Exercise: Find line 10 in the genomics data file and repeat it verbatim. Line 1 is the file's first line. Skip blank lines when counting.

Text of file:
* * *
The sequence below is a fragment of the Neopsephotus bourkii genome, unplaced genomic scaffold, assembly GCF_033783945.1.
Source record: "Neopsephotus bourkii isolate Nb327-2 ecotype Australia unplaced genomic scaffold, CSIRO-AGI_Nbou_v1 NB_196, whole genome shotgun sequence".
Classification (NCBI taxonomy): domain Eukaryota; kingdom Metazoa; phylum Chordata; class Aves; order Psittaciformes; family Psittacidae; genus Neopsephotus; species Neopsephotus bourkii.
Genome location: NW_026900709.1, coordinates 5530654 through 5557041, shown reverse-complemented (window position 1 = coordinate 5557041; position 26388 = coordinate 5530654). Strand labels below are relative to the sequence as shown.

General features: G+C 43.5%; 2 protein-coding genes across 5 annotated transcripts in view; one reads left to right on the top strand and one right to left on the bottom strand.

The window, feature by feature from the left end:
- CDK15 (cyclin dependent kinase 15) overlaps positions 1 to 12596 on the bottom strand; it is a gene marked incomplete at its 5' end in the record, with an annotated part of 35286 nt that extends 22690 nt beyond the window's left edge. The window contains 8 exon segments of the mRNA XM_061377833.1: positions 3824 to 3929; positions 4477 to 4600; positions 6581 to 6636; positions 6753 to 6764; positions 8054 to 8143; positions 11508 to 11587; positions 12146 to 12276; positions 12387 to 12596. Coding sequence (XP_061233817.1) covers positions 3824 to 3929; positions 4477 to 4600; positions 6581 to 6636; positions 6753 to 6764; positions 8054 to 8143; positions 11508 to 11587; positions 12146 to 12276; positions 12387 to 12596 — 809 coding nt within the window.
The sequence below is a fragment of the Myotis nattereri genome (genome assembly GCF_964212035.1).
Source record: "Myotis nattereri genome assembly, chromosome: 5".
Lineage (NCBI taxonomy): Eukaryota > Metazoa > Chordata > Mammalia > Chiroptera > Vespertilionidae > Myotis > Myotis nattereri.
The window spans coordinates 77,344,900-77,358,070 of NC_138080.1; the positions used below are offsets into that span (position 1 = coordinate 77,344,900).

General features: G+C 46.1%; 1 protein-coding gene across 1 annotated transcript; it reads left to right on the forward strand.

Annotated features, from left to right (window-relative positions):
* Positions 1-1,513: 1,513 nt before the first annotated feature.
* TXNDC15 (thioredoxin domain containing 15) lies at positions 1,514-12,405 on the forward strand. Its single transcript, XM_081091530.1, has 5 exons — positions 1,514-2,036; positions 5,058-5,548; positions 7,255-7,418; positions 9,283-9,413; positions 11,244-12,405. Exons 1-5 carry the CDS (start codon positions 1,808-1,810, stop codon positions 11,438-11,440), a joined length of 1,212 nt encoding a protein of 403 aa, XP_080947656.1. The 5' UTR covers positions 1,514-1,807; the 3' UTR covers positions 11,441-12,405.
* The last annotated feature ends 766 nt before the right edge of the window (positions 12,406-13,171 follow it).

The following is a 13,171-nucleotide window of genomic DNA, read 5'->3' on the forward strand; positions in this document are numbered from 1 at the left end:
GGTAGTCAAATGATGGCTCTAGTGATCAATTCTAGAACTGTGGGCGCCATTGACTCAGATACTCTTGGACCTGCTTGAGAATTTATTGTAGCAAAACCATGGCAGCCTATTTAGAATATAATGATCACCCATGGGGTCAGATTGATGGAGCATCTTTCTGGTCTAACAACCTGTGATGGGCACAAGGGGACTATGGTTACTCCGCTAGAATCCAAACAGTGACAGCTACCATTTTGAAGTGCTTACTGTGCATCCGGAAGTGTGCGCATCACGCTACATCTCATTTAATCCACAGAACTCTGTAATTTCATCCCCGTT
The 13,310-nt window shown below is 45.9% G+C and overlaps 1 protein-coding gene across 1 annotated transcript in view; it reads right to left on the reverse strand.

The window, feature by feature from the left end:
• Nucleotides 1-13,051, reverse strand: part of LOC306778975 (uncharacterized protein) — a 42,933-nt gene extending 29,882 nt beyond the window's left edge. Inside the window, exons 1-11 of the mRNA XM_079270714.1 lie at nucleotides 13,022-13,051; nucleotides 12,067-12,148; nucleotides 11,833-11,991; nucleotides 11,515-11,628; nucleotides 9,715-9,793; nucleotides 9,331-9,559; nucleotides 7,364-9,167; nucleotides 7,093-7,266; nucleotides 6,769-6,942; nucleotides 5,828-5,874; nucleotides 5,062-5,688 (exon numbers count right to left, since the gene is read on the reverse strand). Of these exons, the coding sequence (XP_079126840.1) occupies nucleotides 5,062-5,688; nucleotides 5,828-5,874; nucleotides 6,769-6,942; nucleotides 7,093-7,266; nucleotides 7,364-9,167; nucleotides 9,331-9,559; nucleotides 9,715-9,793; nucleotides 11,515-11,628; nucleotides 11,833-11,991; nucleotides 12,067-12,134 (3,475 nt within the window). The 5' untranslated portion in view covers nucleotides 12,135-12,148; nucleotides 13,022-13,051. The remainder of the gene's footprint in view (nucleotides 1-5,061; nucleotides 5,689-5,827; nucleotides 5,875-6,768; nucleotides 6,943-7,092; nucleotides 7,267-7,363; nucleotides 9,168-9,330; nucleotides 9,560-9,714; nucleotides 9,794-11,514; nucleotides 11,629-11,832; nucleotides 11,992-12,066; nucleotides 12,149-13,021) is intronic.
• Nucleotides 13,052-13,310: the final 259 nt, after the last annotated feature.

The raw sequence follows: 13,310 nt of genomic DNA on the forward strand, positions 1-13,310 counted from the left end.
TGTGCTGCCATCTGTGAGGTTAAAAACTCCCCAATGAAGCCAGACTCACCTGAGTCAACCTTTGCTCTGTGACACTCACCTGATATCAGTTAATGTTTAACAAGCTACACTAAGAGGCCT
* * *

Lineage (NCBI taxonomy): Eukaryota > Metazoa > Chordata > Mammalia > Chiroptera > Vespertilionidae > Myotis > Myotis nattereri.